Toronto’s biggest indoor beer festival is getting better with age

Brewfest returned to Toronto for a third year and it is safe to say that Toronto’s biggest indoor beer festival is getting better with age.

Annually taking place at the Enercare Centre, Brewfest featured over 150 beers from Canadian Brewers, specifically from Ontario and Quebec. The great thing about the festival is that, sure, you’ll find a few of your already established favourite local beers, but you’ll also discover some new up and coming breweries with some delicious craft beer on offer. My favourite thing about the festival, however, was the special limited edition beers being offered by my favourite brewers. I have an enduring love for Oast House’s Barn Raiser, so it was a delight to try their chestnut brown ale, which for me was my favourite craft of the festival.


There was something for all beer lovers here, including a delightful array of sours, stouts and porters. A classic Left Field Sour won my tart vote of the evening.  Of course it isn’t all beer, either. I tried a sweet and delicious Blood Orange Cider by Thornbury Village, and that was just one of many ciders on offer. Of course there were harder drinks available too, although really, who goes to a beer festival to drink Jack and coke? I guess we all have that one friend…

I came across the Cowbell Brewing Company when finding a home for my last few beer tokens, and I have to say, I wish I had saved more for them! Their Blueberry Box was a summery treat on a cold winter’s night, and if I ever find myself in Blyth, Ontario, I’d be sure to pop in and grab a few cans and see what else they have on offer!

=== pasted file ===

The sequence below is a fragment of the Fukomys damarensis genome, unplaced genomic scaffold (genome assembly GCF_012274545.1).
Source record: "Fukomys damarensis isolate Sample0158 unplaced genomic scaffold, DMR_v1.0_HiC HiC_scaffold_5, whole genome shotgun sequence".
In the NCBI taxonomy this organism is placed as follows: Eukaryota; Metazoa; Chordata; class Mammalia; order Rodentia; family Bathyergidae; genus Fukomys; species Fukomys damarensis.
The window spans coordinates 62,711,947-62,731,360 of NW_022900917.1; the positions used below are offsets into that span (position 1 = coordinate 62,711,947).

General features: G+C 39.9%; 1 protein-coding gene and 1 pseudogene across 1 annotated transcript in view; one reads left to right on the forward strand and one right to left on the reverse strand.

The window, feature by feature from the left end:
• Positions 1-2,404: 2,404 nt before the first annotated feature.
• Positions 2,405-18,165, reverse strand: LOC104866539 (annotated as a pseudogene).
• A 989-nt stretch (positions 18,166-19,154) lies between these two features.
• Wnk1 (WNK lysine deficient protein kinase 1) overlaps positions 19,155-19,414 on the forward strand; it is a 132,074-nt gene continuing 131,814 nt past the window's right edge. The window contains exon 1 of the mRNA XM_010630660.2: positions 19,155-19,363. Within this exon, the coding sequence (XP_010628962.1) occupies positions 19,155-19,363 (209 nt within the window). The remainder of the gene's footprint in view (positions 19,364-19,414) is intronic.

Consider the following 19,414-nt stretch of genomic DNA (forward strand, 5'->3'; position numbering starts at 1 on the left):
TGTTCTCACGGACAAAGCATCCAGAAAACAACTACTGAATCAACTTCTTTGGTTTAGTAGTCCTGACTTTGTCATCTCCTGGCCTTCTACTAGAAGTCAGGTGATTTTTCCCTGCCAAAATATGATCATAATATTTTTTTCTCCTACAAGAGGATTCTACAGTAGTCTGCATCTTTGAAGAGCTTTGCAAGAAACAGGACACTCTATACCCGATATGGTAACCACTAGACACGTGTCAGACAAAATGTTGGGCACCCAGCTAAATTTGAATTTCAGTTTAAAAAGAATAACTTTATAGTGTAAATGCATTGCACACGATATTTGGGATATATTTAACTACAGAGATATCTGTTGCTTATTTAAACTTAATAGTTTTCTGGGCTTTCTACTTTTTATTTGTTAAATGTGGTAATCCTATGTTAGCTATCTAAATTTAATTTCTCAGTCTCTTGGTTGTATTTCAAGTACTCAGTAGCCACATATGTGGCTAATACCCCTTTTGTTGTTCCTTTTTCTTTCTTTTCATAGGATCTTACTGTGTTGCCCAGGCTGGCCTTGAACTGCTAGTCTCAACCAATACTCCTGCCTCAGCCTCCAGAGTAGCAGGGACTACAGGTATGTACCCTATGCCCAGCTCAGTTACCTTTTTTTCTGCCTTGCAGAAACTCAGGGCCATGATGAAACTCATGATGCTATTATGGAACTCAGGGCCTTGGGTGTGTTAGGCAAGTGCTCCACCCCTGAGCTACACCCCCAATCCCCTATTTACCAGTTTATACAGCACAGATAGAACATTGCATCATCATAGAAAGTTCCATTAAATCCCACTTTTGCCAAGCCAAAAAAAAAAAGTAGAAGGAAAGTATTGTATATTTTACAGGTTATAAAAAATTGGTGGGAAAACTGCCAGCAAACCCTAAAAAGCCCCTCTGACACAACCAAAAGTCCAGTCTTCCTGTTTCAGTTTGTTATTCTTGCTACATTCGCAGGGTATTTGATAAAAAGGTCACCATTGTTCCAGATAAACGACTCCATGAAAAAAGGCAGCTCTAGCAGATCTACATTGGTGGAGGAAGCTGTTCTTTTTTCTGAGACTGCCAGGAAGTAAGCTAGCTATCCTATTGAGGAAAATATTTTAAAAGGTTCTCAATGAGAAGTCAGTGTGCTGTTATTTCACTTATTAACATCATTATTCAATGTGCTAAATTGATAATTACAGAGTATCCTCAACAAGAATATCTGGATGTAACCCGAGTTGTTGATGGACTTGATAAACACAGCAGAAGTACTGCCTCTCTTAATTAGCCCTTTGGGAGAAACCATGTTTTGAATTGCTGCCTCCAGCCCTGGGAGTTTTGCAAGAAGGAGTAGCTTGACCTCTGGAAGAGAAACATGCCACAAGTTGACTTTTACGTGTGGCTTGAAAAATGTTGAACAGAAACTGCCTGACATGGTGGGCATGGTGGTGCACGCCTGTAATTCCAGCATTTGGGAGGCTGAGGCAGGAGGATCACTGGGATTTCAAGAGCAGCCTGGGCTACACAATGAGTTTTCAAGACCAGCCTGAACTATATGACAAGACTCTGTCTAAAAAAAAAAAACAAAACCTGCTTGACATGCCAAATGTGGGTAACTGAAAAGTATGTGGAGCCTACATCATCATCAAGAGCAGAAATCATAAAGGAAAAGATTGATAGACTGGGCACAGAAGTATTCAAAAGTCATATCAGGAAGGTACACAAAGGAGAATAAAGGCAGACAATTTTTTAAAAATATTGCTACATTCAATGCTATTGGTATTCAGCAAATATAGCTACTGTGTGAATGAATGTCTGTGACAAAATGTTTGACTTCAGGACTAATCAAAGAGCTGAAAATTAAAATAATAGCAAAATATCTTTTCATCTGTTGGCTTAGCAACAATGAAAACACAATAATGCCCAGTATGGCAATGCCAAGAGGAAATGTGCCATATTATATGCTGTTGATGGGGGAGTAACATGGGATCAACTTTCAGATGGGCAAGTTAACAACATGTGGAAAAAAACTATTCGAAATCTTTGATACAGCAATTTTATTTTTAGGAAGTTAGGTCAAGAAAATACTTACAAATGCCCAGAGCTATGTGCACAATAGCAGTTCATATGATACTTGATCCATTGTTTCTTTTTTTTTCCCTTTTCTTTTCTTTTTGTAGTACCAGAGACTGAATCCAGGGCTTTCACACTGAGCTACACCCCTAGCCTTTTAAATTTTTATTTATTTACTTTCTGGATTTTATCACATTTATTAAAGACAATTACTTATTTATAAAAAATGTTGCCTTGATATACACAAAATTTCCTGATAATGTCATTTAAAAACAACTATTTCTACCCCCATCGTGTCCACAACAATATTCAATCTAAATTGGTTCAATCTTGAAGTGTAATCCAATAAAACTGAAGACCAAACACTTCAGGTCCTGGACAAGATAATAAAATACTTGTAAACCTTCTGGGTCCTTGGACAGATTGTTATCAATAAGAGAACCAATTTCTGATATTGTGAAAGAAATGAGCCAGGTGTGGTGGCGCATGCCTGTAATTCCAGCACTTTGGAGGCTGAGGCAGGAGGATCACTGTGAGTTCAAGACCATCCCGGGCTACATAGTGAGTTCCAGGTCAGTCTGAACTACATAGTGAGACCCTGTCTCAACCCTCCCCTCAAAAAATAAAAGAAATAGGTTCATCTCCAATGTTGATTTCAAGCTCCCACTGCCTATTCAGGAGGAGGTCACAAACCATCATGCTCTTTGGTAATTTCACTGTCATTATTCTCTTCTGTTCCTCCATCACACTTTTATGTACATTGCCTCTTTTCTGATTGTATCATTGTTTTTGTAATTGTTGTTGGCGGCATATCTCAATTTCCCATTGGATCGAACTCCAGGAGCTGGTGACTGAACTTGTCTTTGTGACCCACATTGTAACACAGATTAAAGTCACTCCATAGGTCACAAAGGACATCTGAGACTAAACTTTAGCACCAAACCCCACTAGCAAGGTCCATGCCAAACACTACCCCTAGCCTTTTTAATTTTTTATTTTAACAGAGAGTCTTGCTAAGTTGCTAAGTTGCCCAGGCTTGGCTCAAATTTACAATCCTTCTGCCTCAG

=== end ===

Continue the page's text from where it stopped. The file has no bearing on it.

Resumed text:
I very much enjoyed rounding off the night with a Coconut Porter from the Society of Beer Drinking Ladies as well as learning about their group and the event nights they run in the city. Honestly, that is one of the nicest things about Brewfest; it is more than just beer on offer; there is starting to become a sense of community amongst the beer lovers of Ontario. Brewfest doesn’t need disco lights, DJs and pumping music; honestly in that respect it could afford to tone it down a little. All it needs is brewers who are passionate about their work and drinkers who are passionate about craft.

So what of the issues posed by previous years festivals? Well, this year I was pleased to see the prices for samples were much more affordable, allowing people to try more craft offerings, which really is what it is all about. The food truck game, in my opinion, still has a little way to go. $13 for vegetarian poutine is a bit much, and there were just 5 vendors to choose from, none of which I would describe as “gourmet”, but peddling reasonably gourmet prices. I did enjoy a much more reasonably priced veggie hotdog from Sausage Party and my friend had a seemingly tasty meat pie from the North Shore Pie Company.

So, Brewfest? Good! Getting better by the year! Hopefully next year the growing sense of community will be even stronger!




About Rebecca Felgate 121 Articles
Writer for Toronto Guardian